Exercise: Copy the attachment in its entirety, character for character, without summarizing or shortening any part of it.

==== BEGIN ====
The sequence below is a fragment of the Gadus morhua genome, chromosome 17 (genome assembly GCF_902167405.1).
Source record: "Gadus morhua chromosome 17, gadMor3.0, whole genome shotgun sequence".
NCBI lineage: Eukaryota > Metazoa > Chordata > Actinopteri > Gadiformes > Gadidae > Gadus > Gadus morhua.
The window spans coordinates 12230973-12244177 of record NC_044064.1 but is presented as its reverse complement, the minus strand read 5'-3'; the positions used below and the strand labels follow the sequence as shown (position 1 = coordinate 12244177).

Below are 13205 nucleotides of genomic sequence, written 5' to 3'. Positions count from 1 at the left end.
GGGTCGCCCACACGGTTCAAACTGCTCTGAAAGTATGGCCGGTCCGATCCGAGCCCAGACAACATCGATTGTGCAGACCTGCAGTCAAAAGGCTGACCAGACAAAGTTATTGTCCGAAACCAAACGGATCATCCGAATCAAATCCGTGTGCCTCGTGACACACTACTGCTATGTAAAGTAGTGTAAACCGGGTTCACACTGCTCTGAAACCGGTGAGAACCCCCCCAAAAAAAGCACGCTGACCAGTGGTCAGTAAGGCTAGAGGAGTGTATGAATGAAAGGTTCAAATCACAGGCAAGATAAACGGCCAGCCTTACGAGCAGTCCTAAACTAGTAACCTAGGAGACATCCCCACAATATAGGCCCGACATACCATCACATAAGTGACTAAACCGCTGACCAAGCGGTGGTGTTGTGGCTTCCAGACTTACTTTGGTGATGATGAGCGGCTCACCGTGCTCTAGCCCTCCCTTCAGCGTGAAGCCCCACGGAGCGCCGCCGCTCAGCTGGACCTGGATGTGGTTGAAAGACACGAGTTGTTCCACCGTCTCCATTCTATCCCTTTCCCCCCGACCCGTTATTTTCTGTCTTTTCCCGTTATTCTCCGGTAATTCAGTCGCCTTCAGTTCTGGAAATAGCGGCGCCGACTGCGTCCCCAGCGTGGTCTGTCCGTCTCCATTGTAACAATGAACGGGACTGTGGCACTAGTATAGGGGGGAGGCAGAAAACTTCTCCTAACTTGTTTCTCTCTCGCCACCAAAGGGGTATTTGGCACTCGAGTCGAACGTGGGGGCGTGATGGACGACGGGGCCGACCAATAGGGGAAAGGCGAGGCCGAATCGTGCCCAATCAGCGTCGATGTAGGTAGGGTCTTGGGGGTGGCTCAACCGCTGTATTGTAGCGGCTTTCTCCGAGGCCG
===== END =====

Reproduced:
The sequence below is a fragment of the Gadus morhua genome, chromosome 17 (genome assembly GCF_902167405.1).
Source record: "Gadus morhua chromosome 17, gadMor3.0, whole genome shotgun sequence".
NCBI lineage: Eukaryota > Metazoa > Chordata > Actinopteri > Gadiformes > Gadidae > Gadus > Gadus morhua.
The window spans coordinates 12230973-12244177 of record NC_044064.1 but is presented as its reverse complement, the minus strand read 5'-3'; the positions used below and the strand labels follow the sequence as shown (position 1 = coordinate 12244177).

Below are 13205 nucleotides of genomic sequence, written 5' to 3'. Positions count from 1 at the left end.
GGGTCGCCCACACGGTTCAAACTGCTCTGAAAGTATGGCCGGTCCGATCCGAGCCCAGACAACATCGATTGTGCAGACCTGCAGTCAAAAGGCTGACCAGACAAAGTTATTGTCCGAAACCAAACGGATCATCCGAATCAAATCCGTGTGCCTCGTGACACACTACTGCTATGTAAAGTAGTGTAAACCGGGTTCACACTGCTCTGAAACCGGTGAGAACCCCCCCAAAAAAAGCACGCTGACCAGTGGTCAGTAAGGCTAGAGGAGTGTATGAATGAAAGGTTCAAATCACAGGCAAGATAAACGGCCAGCCTTACGAGCAGTCCTAAACTAGTAACCTAGGAGACATCCCCACAATATAGGCCCGACATACCATCACATAAGTGACTAAACCGCTGACCAAGCGGTGGTGTTGTGGCTTCCAGACTTACTTTGGTGATGATGAGCGGCTCACCGTGCTCTAGCCCTCCCTTCAGCGTGAAGCCCCACGGAGCGCCGCCGCTCAGCTGGACCTGGATGTGGTTGAAAGACACGAGTTGTTCCACCGTCTCCATTCTATCCCTTTCCCCCCGACCCGTTATTTTCTGTCTTTTCCCGTTATTCTCCGGTAATTCAGTCGCCTTCAGTTCTGGAAATAGCGGCGCCGACTGCGTCCCCAGCGTGGTCTGTCCGTCTCCATTGTAACAATGAACGGGACTGTGGCACTAGTATAGGGGGGAGGCAGAAAACTTCTCCTAACTTGTTTCTCTCTCGCCACCAAAGGGGTATTTGGCACTCGAGTCGAACGTGGGGGCGTGATGGACGACGGGGCCGACCAATAGGGGAAAGGCGAGGCCGAATCGTGCCCAATCAGCGTCGATGTAGGTAGGGTCTTGGGGGTGGCTCAACCGCTGTATTGTAGCGGCTTTCTCCGAGGCCG